Among the earliest modern lowcost manufacturing machines were compact air compressors and pneumatic tools. An example of an early packaged air compressor is shown in the illustration. These units provided a level of productivity that hand tools couldn’t match, and the use of compressed air exploded, creating the utility industry relies on today.

In most plants, compressed air is a fundamental utility, second only to electricity. If the compressed air system goes down, the plant goes down. In these situations there’s usually a mad dash, with a spare-no-expense attitude, to get rental compressors on site and/or get the primary units up and running. This makes a lot of sense considering that the owners of a plant, which may produce $250,000 of product an hour, don’t want to hear, “We’ll be shut down for two days waiting on a part for the compressor.”

In fact, the compressed air utility is so important that most plants have a completely redundant compressed air system on standby just for these eventualities. In the event of an unscheduled shut down, the backup compressors can be immediately brought on line and carry the plant until the primary units are repaired. In addition to emergency situations, a redundant system is also capable of providing uninterrupted air during routine maintenance periods. In these cases the backup compressors are brought on line and the primary units are shut down so that scheduled maintenance can be properly conducted.

No respect
Unfortunately, many managers and engineering personnel take a rather caviler attitude towards compressed air. It is perceived as a utility, therefor most managers don’t give it a second thought. They regard reliable compressed air in the same way they perceive water, sewer, or electricity — it’s just there. It’s not at all uncommon for those in authority to treat the compressed air system as the ugly stepchild of the capital equipment.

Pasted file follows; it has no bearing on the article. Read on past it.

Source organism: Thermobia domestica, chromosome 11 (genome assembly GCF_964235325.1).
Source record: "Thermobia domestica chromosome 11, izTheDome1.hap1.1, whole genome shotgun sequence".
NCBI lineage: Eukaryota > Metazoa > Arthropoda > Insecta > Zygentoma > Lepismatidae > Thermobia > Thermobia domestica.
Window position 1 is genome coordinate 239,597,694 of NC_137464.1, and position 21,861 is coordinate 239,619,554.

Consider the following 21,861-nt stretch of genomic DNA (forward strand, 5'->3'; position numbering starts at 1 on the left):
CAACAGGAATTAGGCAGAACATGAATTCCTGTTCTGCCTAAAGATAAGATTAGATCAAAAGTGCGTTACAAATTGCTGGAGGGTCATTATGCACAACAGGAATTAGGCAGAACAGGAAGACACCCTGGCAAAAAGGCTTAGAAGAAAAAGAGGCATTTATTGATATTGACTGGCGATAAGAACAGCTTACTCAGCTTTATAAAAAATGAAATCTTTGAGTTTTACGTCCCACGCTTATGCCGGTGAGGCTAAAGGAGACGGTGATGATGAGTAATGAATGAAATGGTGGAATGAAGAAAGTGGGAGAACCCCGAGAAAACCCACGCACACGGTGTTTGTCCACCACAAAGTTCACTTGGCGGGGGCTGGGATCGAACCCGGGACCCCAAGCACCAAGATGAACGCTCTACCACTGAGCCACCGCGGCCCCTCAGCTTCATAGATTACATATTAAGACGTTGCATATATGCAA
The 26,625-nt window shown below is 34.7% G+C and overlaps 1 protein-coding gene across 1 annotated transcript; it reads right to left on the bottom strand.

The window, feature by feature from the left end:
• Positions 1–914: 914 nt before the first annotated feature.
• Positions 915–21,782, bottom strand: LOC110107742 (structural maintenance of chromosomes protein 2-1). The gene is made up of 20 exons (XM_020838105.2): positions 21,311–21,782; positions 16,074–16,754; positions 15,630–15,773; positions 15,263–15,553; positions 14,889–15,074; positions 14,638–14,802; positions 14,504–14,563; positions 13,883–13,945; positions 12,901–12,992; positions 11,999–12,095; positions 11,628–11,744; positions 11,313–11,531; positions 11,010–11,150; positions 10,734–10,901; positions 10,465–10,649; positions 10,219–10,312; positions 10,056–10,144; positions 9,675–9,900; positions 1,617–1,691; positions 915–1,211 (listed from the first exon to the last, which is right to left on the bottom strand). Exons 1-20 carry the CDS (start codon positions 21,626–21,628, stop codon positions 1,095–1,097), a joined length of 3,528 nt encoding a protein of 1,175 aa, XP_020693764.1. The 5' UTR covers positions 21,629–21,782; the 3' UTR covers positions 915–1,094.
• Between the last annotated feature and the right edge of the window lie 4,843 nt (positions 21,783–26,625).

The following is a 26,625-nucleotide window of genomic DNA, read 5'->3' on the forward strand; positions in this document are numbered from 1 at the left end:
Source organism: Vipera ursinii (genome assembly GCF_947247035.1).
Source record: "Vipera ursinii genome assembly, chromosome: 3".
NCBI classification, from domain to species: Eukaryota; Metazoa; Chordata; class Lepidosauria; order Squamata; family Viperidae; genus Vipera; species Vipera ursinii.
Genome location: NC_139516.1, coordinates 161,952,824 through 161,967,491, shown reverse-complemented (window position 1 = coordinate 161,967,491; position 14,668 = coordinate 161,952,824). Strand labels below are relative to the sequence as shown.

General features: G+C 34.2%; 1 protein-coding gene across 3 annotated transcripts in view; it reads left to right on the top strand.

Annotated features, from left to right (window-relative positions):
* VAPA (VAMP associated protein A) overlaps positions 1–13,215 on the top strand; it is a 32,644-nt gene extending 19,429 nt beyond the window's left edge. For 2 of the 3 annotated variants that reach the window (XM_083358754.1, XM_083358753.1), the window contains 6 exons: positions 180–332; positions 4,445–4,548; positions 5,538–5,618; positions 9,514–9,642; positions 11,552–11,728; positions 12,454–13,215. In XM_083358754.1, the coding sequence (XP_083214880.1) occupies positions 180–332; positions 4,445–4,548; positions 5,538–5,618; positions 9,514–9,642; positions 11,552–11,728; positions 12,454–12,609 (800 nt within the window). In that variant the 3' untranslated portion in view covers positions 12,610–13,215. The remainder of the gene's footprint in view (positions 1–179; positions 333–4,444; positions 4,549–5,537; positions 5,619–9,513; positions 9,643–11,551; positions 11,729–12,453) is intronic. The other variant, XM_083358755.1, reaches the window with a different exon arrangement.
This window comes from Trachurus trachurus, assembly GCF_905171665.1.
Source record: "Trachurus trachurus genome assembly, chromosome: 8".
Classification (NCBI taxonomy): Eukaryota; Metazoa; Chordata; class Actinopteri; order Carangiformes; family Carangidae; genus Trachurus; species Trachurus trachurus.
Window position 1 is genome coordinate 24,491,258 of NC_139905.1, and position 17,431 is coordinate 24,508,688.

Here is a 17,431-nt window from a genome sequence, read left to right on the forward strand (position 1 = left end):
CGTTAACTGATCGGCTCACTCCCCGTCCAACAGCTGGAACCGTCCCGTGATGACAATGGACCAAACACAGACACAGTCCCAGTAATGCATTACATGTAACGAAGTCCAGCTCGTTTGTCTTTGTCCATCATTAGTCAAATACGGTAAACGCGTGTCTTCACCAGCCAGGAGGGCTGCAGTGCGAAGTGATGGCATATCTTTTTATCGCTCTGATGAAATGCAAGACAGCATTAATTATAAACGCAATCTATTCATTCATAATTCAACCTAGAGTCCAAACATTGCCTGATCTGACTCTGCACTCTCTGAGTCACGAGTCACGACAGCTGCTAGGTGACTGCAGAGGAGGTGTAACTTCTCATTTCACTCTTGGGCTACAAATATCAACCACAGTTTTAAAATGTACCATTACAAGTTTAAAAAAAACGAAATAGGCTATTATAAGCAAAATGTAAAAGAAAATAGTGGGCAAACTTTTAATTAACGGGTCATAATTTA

However, this attitude rarely exists on a maintenance level. The maintenance group is keenly aware that this all-important utility is generated on site and they are charged with the responsibility of providing clean, reliable, and uninterrupted compressed air at all times.

The relationship between an uncaring management team and the maintenance group can be frustrating for the mechanics assigned to the compressed air system. They cry out for updated equipment, energy saving systems, and the time to carry out proper maintenance procedures. Yet, in many instances, their pleas fall on deaf ears. Even the most dedicated maintenance personnel eventually give up, and the air system starts a slow decline into decay with disastrous results at the end of the road.

It is essential that management clearly understands the importance of their plant’s compressed air system. Many companies have weekly meetings to discuss various items pertaining to their operations. A brief description on the state of the compressed air system should be included in these meetings and taken seriously. Minor problems in the compressed air system have a way of becoming major — and expensive — problems in a hurry. A healthy relationship between management and the maintenance group can mean the difference between a minor problem and a major production loss.

A plant’s compressed air system can usually be broken up into three basic categories: the compressed air source, the distribution system, and the applications. In order to properly operate and maintain the plant’s compressed air system, management and maintenance personnel should be aware of the various nuances that make up each of these subdivisions.